Dhighura island in the South Ari Atolls, the second largest atoll, is where I based myself. Nearly 600 Maldivians call this island, 4 kilometer in length, home and for five days so did I. As an avid diver, I had come with the hopes of spotting the docile whale sharks, the largest of all sharks, and one that has long eluded me. The Ari Atolls provide the best chance of encountering large marine life such as Napoleon wrasses, grey, white, and black tipped reef sharks, hammerheads, whale sharks, eagle rays, and manta rays as well as a host of colorful reef fish. Currents are strong in this area so diving is best reserved for intermediate and advanced divers.
Diving in the crystalline, cerulean blue waters of the Indian Ocean where aquatic life abounds in nutrient-rich water is unparalleled. Many dive sites in the South Ari Atolls have large rock pinnacle walls, or thilas as they’re called in the local Dhivehi language. These thilas sprout up from the sea floor to create cliffs, swim-throughs, and overhangs where soft coral and sponges have taken up residence and coral fans sway back and forth, dancing with the current.
One particular noteworthy thila is Kudarah Thila, which as the first marine protected area in the Maldives is brimming with fish. A challenging yet epic dive. We experienced strong cross-currents, which meant we always swam against the current. The current was so vigorous that at times I had to hold onto one of the dive masters and my dive buddy, Mohammed, a jovial, Peter Pan like islander who seemed to have never grown up. He navigated the waters so effortlessly that I am convinced he is part merman. A large turtle who had sought sanctuary under a rock, greeted us upon us reaching depth. The sun shone brightly through the transparent waters, illuminating the schools of bright yellow oriental sweetlips and red toothed triggerfish as they congregated in the valley between two reefs. Angelfish, powder blue surgeonfish, clown triggerfish, humpback snappers, butterfly fish, and a host of the “usual suspects” transformed Kudarah into a magical underwater Alice in Wonderland.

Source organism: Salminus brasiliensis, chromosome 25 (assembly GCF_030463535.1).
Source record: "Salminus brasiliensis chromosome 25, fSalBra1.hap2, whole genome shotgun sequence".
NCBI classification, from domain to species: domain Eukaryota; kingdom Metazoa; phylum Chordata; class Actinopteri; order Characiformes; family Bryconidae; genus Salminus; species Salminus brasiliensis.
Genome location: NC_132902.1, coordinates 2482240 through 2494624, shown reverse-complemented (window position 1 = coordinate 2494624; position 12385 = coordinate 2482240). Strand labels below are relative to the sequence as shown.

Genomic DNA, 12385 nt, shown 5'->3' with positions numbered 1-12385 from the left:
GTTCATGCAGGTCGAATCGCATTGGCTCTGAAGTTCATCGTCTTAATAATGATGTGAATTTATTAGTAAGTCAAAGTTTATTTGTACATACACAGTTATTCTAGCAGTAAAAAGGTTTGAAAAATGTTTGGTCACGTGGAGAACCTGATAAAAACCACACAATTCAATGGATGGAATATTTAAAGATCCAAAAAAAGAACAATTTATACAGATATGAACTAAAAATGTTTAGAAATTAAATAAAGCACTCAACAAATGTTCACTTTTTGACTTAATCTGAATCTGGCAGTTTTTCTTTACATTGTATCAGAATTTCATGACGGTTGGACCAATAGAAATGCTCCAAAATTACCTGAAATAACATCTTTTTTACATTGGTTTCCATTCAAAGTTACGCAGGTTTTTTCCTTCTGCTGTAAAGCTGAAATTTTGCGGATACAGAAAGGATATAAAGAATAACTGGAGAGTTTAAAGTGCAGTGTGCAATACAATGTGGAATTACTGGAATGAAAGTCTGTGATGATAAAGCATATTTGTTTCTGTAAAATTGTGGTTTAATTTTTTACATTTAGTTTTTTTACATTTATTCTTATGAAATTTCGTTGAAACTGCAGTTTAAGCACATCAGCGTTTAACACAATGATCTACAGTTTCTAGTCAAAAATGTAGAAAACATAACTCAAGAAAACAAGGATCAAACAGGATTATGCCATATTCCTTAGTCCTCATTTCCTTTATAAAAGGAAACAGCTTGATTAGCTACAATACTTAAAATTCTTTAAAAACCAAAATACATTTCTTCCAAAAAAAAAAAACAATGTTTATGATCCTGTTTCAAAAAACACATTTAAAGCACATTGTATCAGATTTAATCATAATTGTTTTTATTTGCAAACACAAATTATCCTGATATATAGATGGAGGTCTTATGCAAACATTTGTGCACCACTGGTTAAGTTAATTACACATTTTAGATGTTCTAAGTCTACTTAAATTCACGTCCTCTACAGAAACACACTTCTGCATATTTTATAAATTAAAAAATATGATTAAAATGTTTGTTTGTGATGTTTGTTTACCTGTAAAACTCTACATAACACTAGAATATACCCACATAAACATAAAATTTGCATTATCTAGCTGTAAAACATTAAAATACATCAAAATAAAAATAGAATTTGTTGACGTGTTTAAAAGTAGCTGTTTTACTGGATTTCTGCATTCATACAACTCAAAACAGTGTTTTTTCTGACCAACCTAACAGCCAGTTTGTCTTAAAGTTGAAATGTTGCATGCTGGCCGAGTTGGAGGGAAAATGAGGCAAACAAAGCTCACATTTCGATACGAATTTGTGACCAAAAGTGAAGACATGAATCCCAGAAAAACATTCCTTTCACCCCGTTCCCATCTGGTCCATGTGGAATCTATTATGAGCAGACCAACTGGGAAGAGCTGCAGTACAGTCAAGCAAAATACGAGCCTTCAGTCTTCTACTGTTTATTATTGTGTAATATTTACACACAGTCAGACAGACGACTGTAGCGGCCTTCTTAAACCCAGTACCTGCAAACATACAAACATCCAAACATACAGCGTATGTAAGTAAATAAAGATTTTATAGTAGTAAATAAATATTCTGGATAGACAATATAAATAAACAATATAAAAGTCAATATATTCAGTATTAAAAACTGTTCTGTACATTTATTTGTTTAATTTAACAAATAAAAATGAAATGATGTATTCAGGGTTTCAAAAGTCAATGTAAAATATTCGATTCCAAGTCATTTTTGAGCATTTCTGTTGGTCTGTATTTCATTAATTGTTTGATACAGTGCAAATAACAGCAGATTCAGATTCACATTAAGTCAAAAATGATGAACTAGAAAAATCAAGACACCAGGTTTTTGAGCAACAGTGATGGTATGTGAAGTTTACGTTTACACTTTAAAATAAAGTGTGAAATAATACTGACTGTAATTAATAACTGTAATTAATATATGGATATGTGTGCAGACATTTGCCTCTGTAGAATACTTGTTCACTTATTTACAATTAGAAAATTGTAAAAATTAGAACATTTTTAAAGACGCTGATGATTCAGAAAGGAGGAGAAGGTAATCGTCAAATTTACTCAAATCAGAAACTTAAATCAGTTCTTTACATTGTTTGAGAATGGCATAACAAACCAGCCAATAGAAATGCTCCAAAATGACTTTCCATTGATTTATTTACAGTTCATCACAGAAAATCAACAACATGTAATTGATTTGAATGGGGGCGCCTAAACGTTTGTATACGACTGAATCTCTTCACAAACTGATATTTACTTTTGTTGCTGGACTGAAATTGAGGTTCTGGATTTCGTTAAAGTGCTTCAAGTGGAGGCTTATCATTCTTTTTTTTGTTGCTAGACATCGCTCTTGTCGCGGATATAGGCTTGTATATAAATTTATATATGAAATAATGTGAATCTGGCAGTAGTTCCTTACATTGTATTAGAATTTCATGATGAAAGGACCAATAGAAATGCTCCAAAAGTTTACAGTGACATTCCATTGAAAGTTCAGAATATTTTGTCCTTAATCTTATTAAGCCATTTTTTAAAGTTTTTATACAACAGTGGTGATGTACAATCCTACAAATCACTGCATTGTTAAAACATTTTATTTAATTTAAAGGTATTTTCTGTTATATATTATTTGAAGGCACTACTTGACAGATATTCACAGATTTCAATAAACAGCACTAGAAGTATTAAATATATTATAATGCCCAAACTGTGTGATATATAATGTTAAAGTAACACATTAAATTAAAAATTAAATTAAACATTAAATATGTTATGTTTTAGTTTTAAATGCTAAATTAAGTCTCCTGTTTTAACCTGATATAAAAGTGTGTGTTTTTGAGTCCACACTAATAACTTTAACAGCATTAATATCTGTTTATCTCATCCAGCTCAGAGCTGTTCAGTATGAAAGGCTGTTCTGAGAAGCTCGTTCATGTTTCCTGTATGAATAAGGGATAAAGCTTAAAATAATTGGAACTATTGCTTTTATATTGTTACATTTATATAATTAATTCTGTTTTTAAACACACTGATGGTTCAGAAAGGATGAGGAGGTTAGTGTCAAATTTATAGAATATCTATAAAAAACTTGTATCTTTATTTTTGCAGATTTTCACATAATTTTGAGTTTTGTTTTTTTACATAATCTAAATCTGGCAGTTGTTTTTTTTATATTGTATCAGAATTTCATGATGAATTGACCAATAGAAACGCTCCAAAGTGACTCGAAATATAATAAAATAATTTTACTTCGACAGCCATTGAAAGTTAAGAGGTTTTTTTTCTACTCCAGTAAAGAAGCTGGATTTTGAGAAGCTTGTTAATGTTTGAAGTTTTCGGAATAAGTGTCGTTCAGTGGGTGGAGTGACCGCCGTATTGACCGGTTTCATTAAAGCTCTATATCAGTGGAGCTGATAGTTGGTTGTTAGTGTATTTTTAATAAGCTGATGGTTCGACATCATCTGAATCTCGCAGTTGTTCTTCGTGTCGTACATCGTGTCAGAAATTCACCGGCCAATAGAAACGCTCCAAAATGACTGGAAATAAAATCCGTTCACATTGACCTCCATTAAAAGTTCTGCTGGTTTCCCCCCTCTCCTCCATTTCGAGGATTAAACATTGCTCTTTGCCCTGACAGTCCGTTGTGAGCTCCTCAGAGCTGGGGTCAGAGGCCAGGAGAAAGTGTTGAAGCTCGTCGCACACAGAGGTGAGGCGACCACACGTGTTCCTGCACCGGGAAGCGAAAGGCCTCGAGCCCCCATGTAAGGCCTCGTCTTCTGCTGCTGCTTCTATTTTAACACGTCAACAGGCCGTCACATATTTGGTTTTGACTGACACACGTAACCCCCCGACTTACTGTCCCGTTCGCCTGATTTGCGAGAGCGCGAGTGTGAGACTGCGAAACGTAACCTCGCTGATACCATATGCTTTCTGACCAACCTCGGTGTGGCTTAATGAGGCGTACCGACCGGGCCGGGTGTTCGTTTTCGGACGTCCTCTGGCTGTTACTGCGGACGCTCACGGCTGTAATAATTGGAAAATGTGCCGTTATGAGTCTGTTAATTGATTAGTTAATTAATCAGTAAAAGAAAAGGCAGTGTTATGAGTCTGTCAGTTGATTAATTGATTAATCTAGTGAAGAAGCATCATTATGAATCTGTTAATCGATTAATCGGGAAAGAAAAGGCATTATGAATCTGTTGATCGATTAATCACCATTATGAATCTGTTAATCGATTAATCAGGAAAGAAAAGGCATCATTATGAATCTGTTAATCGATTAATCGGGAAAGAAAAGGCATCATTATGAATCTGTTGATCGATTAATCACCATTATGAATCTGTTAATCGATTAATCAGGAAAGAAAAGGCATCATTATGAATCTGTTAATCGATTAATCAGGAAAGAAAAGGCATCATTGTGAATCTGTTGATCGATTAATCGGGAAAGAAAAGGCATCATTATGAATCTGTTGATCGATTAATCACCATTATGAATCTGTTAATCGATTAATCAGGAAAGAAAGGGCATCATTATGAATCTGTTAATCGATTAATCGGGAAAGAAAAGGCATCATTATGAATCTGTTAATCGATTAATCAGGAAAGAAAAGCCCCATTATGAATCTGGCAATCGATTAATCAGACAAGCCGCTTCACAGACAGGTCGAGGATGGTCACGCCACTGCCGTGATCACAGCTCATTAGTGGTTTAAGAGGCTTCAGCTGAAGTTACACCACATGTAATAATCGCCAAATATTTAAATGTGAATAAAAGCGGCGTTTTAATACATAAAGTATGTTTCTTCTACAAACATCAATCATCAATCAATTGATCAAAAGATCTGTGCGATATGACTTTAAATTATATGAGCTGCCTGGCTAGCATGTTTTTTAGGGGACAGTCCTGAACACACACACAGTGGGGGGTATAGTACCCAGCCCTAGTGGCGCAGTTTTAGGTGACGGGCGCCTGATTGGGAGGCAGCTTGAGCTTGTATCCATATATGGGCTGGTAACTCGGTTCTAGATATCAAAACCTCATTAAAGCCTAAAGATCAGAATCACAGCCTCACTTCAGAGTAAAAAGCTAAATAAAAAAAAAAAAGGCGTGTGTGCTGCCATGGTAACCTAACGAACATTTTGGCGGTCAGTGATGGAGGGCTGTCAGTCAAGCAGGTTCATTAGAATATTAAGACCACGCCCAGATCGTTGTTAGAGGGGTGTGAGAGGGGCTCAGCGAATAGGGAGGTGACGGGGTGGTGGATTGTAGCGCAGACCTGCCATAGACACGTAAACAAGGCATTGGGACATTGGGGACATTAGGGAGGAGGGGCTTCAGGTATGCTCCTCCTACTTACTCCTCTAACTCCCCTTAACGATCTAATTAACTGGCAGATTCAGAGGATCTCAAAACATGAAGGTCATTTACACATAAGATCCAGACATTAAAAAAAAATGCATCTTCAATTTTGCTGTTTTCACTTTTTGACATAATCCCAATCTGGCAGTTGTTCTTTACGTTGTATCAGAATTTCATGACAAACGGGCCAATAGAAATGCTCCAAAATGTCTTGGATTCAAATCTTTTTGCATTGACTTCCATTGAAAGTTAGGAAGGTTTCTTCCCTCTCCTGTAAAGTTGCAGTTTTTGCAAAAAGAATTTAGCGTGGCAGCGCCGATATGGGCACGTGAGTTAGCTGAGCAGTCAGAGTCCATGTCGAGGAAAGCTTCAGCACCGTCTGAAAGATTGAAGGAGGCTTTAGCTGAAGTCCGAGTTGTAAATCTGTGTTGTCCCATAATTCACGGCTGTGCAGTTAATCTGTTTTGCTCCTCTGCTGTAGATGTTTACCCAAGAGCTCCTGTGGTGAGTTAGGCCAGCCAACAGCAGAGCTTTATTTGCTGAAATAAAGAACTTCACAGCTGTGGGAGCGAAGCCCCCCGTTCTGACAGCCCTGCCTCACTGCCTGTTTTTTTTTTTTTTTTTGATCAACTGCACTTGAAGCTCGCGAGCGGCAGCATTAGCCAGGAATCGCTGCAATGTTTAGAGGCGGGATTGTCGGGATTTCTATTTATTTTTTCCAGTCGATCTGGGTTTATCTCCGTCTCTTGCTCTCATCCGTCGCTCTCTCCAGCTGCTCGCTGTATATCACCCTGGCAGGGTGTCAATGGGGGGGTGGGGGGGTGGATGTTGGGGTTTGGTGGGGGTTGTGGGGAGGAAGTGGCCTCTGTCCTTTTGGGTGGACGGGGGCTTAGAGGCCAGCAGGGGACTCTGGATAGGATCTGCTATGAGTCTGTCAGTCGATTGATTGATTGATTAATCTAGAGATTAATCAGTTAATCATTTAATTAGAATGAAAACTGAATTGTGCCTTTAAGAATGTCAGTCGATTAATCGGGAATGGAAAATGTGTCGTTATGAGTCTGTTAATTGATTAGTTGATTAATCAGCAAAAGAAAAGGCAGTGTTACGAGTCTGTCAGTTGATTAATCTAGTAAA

Manta Point is another protected area, where as its namesake suggests, manta rays, year round residents, are the indisputable star attraction. Manta Point is an easy drift dive where divers and snorkelers alike view an impressive and bountiful array of fish such as moray eels, empress fish, grouper, jack fish, lion fish, and clown fish (yes, we found Nemo), along the way to the ultimate destination, one of the “cleaning stations.” Mantas visit cleaning stations to have smaller fish, such as wrasses, “clean” their bodies by removing parasites. We spied 8 mantas during our dive. They materialized out of nowhere from the dark abyss, appearing as if by magic, as they glided towards us. Their movements were graceful and birdlike as they fluttered their wings propelling themselves through the water while offering free rides to feeder fish, hitchhikers attached to their underbellies. These friendly and curious giants would swim close enough to me that I could have touched them, a big ecological no-no.
Proving to be shier than the manta rays, I never saw a whale shark, and it remains my white whale. The surreal experience of swimming with manta rays was a highlight during my diving career and I am blessed for having had the opportunity.